Simi Reynolds: Renaissance Man
March 27, 2008
World traveler. Businessman. College student. Baseball player. All of these terms describe Simi Reynolds, a senior outfielder on the Washington State University baseball team and a Cougar captain in 2008.
A native of Renton, Wash., Reynolds, along with teammate Matt Fanelli, was among a group of Washington State student-athletes and staff who traveled to Kasai, Japan earlier this year to spend a week at International Christian University, Washington State's sister institution. The purpose of the trip was to discuss cultural differences and similarities in the United States and Japan and come together through athletics.
'I had a chance to run a clinic while I was in Japan,' Reynolds said. 'I helped organize a practice and showed the Japanese athletes some of the drills we do at Washington State.'
Reynolds added, 'The thing that amazed me is the student-athletes don't have much, but it was impressive to see how much pride they demonstrated in taking care of what they have. The money is Japan is in the education and not much money goes into athletic programs.'
The trip to the Far East was not the first outside of the United States for Reynolds. After his freshman season at the University of Washington in 2003, he traveled to Brazil for a two-year church mission.
'I am interested in international business and I have been fortunate to have been given two opportunities to travel to other countries,' Reynolds said. 'In my opinion, you can learn a lot when you have an open mind toward another culture.'
As a captain for the Cougars in 2008 Reynolds is expected to be a leader, and says his experience in Japan will help him in that role.
'The Japanese players are highly self-motivated,' Reynolds said. 'They do not have a coach. A captain is elected each year and he schedules games and puts together a practice schedule.
'Sometimes I take for granted and lose sight of the opportunity I have to play in a great facility at an outstanding institution. Our coaching staff is constantly reminding us the tighter the unit we are as a team, the more we are going to trust each other. The more we trust each other, the better we are going to be on the baseball field. It was good to see an example of that with the Japanese team.'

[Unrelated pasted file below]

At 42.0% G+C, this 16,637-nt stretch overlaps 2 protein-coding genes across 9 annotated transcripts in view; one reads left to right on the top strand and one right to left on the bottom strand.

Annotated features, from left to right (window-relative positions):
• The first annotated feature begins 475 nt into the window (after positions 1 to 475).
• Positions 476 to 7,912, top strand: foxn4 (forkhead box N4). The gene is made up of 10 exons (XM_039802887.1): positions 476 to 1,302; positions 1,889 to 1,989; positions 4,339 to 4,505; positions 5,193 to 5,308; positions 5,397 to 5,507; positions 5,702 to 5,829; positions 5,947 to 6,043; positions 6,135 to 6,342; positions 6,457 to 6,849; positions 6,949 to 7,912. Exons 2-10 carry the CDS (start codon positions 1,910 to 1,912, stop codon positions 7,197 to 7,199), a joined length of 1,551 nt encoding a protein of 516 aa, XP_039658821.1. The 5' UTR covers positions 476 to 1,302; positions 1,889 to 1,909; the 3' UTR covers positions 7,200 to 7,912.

While teammates Paul Gran, Greg Lagreid and Jared Prince have professional scouts talking about them, Reynolds knows that despite a team-leading .347 batting average and Pacific-10 honorable mention selection in 2007, baseball might not be his meal ticket after graduation.
'Baseball is always a possibility and at the end of the season, if I have played well and get to play in the minor leagues, I will be happy with that,' Reynolds said. 'I am studying business and sociology to give myself options. If baseball doesn't work out, I will be putting on a suit and tie.'
That type of attitude is a major reason by WSU Head Coach Donnie Marbut made him a captain.
'Simi epitomizes what we want our program to be about,' Marbut said. 'He gets it done in the classroom, is great in the community, and gives 100 percent everyday on the field.'
Reynolds serves on the executive staff of a non-profit organization, Athletes for Kids, a company he co-founded when he was in high school. The company matches athletes with children in need of mentors and role models.
'I still keep in touch with Craig and Doug Moscaret, two kids I mentored in high school,' Reynolds said. 'I used to play video game with them, take them out to eat, and tap into their interests in order to build upon those interests. I look at those two guys as younger brothers. Now, I am part of a five-person board that oversees the growth of the company.'
For now, Reynolds is part of a WSU program coming off its first back-to-back winning seasons since 1993-94 with dreams of playing in the postseason. The Cougars entered the season with plenty of momentum having won their final three conference series in 2007. During the stretch, WSU took two out of three at home from Stanford, on the road against national champion Oregon State, and in Pullman over NCAA super regional participant UCLA.
The Cougars have continued their success racing out to a 15-7 mark this season heading into a four-game road trip, March 28-31.
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